- ride at the front
- know who are the stronger riders
- get in the winning move
simple :noidea:

team tactics
- chase down any breaks that a team member isn't in
- slow down the other riders in the main or chasing group :lol:
- take turns attacking the break and sitting in if two or more of you are in a break near enough to the finish for a solo move to work

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by Kasparz

Drop everyone off the wheel from the start and go solo all the way.
I've done that.

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by Tinea Pedis

You also have a w/kg that is approaching Pro levels :lol:

No need to boast :roll:

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by Ghost234

1) Check out the course - identify significant landmark areas (big hills, open fields, etc.)
2) Check where the wind is coming from
3) Know how the race played out in previous years
4) Know your strengths/weakness (and teammates)

From there I basically make up a strategy based on what I know. I'm more of a diesel type rider, so if there is a short steep hill, I know that I want to be at the front to minimize my movement backwards into the peloton. If I know there is wind coming from the right side, I want to hide on the left. Along with that is team strategy, knowing the other riders, etc.

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by shoopdawoop

Another thing that I haven't seen anyone mention is to target areas that are technical or seemingly easy but can be made hard. When races go through curvy or technical sections I make sure I'm on the front pushing the pace, because you create a very difficult accordion for the pack. I also like to try and push the pace over the little rises and other sections that look easy but allow you to push the pace up slightly and force people further back in the pack to speed up to keep up. Other good examples of this would be cobbled sections or dirt sections, you can make big gaps over short sections, burn a match and cost them ten. If you can review the course before, it makes selecting the right areas much easier than just doing it on the fly in the race. This works fantastic if you have a team helping as well; a whole, well conditioned team that frequently rides together, working on the front through a technical section can really rip apart a race. This happens constantly in pro races, they know right where they need to be pushing all the time.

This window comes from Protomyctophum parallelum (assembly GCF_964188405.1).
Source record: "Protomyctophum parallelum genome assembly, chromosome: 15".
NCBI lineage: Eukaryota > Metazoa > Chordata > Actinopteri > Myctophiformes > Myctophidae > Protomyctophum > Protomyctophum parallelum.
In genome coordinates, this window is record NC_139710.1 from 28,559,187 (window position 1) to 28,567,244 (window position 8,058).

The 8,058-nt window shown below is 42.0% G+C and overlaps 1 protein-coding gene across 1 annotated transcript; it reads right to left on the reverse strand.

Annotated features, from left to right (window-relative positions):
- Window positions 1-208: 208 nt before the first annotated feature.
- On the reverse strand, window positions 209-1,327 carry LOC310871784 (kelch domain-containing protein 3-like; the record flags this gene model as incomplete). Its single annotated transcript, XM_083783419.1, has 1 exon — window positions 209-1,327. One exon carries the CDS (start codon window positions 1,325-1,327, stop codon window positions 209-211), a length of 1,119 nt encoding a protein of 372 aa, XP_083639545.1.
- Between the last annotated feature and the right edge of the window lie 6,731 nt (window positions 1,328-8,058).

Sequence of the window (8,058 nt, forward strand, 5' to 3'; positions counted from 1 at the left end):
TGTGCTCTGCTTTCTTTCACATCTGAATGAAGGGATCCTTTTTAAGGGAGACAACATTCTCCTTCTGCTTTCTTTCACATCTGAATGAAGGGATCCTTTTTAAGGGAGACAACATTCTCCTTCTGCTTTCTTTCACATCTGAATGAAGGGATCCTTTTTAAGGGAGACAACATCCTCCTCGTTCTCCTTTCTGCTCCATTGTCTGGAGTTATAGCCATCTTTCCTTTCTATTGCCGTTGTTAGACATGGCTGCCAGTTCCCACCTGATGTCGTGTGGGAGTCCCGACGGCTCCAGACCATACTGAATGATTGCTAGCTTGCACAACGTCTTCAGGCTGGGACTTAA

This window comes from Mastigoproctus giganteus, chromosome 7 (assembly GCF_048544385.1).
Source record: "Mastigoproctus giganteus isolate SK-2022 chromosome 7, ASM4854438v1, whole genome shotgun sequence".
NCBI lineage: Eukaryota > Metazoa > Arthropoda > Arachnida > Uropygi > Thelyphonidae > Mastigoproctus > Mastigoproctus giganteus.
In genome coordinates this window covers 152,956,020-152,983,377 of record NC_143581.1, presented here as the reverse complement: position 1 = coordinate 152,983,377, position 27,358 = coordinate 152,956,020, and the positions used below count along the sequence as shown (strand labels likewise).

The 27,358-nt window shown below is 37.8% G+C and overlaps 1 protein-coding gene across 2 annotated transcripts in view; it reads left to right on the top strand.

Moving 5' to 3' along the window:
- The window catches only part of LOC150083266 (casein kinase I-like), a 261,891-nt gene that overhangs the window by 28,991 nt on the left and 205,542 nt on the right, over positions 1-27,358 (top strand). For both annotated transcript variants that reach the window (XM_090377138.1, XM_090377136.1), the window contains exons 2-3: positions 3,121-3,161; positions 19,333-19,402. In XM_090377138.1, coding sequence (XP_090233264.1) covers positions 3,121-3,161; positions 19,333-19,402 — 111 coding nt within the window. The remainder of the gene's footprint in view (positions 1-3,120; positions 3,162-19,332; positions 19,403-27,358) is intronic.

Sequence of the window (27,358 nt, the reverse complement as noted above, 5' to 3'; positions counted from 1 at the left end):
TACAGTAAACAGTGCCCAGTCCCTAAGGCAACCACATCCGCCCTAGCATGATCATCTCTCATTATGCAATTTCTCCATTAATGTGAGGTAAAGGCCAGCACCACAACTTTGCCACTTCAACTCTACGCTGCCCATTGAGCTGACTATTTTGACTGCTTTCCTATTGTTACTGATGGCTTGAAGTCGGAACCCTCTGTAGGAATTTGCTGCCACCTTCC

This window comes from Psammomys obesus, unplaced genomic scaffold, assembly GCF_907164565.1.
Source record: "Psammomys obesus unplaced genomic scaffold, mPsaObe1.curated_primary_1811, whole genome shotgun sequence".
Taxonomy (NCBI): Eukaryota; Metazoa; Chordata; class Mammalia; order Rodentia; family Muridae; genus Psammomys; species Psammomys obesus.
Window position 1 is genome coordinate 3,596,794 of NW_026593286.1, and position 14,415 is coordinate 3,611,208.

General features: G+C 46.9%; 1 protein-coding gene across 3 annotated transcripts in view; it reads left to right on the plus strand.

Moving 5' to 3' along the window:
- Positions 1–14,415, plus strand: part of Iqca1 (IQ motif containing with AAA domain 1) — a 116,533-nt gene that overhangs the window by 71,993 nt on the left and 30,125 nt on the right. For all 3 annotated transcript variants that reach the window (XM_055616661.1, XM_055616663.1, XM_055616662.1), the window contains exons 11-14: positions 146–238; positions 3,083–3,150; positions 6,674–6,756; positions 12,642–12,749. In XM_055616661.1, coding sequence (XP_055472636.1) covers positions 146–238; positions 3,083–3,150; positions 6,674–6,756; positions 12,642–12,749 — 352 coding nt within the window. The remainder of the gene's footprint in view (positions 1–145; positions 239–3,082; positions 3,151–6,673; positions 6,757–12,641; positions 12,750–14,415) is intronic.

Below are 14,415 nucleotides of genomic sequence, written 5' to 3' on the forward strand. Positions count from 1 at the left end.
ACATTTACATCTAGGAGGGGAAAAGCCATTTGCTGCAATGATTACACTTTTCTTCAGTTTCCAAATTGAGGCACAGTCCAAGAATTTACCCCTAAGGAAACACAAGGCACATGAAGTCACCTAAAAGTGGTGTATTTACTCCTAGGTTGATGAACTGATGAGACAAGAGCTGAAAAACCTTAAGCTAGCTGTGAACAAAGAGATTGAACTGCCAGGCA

Other than that do what everyone else is saying; stay at the front, cover moves, pedal the least and then the hardest.

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by AttacknowAttackoften

I like to just go with the flow.

With 20 minutes to go, I like to maneuver to the front so that with 15-10 minutes to go, I can launch an attack. It generally fails, at which point I like to seek out the strongest riders, get on their wheel, and prepare for the sprint.

Unless of course, my teammate's on a flyer. In which case, it's block, distract, and block.

Those are crits.
I only train on days that end with "y".